Fox girls basketball notes: St. Charles East alum Claussner enjoying life on other side as Geneva coach
As a high school player, Katie Claussner excelled at the point guard position for St. Charles East, helping lead the Saints to a Class 4A regional championship during her senior season in 2014-2015.
Upon graduation, Claussner attended Washington University (St. Louis), where she lettered all 4 seasons for the Bears' women's basketball squad (2015-2019), which compiled an impressive 90-24 record during her collegiate career.
Claussner also excelled in the classroom, earning a Bachelor's degree as a double major in Accounting and Finance, and is currently employed as a Tax Manager at Andersen.
She hasn't lost her love for basketball, either.
After serving as an assistant sophomore girls basketball coach at St. Charles East last season, including a brief stint as sophomore head coach, Claussner traded her orange and black colors for the Royal blue and white of her longtime rival -- Geneva.
Two weeks ago, Claussner wore her new colors during a pregame (Geneva vs. St. Charles East) presentation honoring the memory of Saints' Super Fan, Lloyd Jones, who passed away in 2021 at the age of 87.
"He was a great family friend," Claussner said of Jones.
"That was the first time I ever wore blue in that gym."
Claussner is currently enjoying herself as Geneva's sophomore girls basketball head coach.
"This is my true passion," said Claussner, whose team is 14-4. "I love the game of basketball, and I hope to incite the same love with my team."
Geneva varsity coach Sarah Meadows, who guided the Vikings to back-to-back Class 4A state titles in 2017 and 2018, and whose current team is 21-3, is pleased to have Claussner on her side.
"I absolutely love having Katie as part of our staff," said Meadows. "She brings maturity, and she is a positive role model for our kids to look up to. I have had so much respect for her over the years. She is a special person and we are thrilled to have her."
The feeling is mutual.
"Coach Meadows is just a fantastic person," said Claussner. "I have the utmost respect for her. The opportunity to coach under her has been great.
"I guess if you can't beat them -- join them."
The 5-foot-5 backcourt standout averaged 16.9 points and 4.2 assists per game as a senior, highlighted by a career-high 30-point performance during the Saints' 66-54 regular-season win over Geneva.
"I'm still undefeated in the Mack Olson Gym both as a player and coach," said Claussner. "For some reason, we played our game there that year."
A month later, the Vikings enacted revenge in the sectional finals, beating the Saints, 64-39.
"The hardest part at first was being in the main gym again," she said. "That's where my high school career ended."
"What I remember about her as a player was that she was tough," Meadows said. "She was a winner who worked hard and was positive. I call that a baller."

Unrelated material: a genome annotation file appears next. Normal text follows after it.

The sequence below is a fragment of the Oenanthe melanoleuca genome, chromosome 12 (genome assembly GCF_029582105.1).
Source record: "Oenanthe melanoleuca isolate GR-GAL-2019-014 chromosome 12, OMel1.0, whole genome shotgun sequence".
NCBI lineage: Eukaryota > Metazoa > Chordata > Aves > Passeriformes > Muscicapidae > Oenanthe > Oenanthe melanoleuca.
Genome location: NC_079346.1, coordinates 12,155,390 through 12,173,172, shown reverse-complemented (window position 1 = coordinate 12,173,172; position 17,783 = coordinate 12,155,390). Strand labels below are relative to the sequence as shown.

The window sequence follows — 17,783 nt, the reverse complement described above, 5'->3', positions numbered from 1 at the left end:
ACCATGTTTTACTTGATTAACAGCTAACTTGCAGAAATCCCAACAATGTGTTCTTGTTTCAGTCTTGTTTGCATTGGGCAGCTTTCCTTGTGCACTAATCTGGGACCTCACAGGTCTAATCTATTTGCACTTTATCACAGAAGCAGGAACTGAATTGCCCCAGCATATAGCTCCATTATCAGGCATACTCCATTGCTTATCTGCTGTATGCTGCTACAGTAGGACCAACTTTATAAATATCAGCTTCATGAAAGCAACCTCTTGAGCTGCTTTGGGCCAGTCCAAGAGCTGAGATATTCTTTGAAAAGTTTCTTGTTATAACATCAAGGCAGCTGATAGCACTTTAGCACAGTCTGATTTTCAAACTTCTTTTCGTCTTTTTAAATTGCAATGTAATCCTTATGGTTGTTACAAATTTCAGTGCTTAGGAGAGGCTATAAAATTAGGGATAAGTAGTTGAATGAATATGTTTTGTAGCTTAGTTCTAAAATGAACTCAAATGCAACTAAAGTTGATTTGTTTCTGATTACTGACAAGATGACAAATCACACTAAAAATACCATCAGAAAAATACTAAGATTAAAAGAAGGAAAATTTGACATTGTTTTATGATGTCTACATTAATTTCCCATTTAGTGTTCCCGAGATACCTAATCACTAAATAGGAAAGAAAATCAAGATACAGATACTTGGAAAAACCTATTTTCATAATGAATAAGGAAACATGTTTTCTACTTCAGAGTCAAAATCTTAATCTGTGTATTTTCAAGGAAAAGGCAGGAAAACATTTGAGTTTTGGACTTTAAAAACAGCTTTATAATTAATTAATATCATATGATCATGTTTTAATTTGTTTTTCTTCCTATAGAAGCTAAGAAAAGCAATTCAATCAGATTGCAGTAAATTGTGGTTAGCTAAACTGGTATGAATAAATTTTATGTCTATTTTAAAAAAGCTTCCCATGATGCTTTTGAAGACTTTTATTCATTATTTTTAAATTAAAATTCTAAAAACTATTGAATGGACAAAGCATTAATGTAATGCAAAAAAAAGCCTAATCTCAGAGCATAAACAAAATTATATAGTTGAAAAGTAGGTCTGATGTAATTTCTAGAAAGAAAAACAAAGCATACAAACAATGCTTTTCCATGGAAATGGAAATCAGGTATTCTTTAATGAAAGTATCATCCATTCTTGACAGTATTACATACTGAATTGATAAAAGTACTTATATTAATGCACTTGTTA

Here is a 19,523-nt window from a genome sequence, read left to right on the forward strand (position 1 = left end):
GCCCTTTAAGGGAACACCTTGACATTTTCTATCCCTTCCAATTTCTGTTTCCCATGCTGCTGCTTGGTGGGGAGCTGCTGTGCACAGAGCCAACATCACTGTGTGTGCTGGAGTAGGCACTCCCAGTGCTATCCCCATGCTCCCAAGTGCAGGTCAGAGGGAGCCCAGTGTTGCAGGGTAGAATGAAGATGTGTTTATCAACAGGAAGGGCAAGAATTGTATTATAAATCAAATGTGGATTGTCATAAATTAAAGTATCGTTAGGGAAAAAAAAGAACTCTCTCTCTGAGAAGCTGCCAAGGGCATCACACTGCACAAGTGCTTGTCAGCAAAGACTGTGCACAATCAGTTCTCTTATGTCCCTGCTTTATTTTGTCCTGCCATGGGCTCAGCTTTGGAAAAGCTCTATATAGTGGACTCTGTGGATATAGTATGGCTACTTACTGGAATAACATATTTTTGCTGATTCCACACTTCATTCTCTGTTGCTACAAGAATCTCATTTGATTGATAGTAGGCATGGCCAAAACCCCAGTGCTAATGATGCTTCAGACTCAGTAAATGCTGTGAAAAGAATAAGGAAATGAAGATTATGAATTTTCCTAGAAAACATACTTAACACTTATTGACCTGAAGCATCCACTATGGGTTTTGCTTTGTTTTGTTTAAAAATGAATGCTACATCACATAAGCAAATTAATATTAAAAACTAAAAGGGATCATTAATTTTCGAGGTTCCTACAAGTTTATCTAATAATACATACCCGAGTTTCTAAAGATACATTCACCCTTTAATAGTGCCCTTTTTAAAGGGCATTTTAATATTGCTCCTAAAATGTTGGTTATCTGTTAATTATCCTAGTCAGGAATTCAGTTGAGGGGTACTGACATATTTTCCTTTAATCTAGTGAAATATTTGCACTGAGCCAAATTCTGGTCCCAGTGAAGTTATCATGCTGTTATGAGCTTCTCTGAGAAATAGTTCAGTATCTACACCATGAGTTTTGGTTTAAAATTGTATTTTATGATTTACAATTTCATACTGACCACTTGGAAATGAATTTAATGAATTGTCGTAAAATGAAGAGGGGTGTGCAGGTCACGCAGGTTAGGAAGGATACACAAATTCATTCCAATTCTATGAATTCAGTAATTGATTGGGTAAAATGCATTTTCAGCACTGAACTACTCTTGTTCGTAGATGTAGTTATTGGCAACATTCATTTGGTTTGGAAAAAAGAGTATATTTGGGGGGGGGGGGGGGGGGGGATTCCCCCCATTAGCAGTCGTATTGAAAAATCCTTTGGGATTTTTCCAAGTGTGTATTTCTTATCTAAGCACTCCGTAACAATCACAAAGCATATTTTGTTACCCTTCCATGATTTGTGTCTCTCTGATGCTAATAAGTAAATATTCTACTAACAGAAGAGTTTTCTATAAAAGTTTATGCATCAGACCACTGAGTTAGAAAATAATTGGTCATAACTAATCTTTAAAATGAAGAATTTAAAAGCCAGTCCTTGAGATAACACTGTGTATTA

Claussner has found a new 'home' in Geneva.
"She (Meadows) runs the program completely different from any coach I've been around," said Claussner. "She's such a fun person to be around. She brings out a joy in all her girls and has made me love basketball even more than I already did."
Admittedly, there have been a few 'rookie' mistakes.
"I called a timeout when the other team had the ball," joked Claussner, who played at Washington U. for a pair of head coaches -- Nancy Fahey and Randi Henderson.
"My goal is to be a varsity coach somewhere someday."
North Stars rolling:
Heading into the final week of regular-season action, St. Charles North (21-5) has already surpassed last year's victory total (18).
The North Stars, who defeated Plainfield East (19-4), 70-64, on Monday night, have enjoyed a breakout campaign, thanks in large part to senior guard Alyssa Hughes and junior forward Reagan Sipla.
"I think it started for us in the summer," said North Stars coach Mike Tomczak. "This was the first time in three years that we've been able to do the things we like to do over the summer -- taking team trips and bonding. Doing those extra things that we've always done but have gotten away from that because of COVID.
"We were able to spend some time together outside of basketball. You can see those connections off the floor translate to on the floor."
Hughes, who scored 31 points against Plainfield East, agreed.
"The relationships we've built outside the court definitely help us a lot on the court," she said. "We didn't necessarily play a ton of games (last summer), but we were always doing team bonding things to build those relationships."
Supported by senior Julia Larson and juniors Katrina Stack and Laney Stark, the North Stars have also benefited from an added wrinkle implemented during the summer.
"We've never played defense like this before," said Tomczak. "It's high energy and intensity. The kids have really taken to that style.
"Any time you do something new, you want to have success early so people buy into it in any organization -- sports, business, whatever the case may be. We were fortunate over the summer to have some success, and the kids were excited to get better. They bought in, and we've been able to keep it going."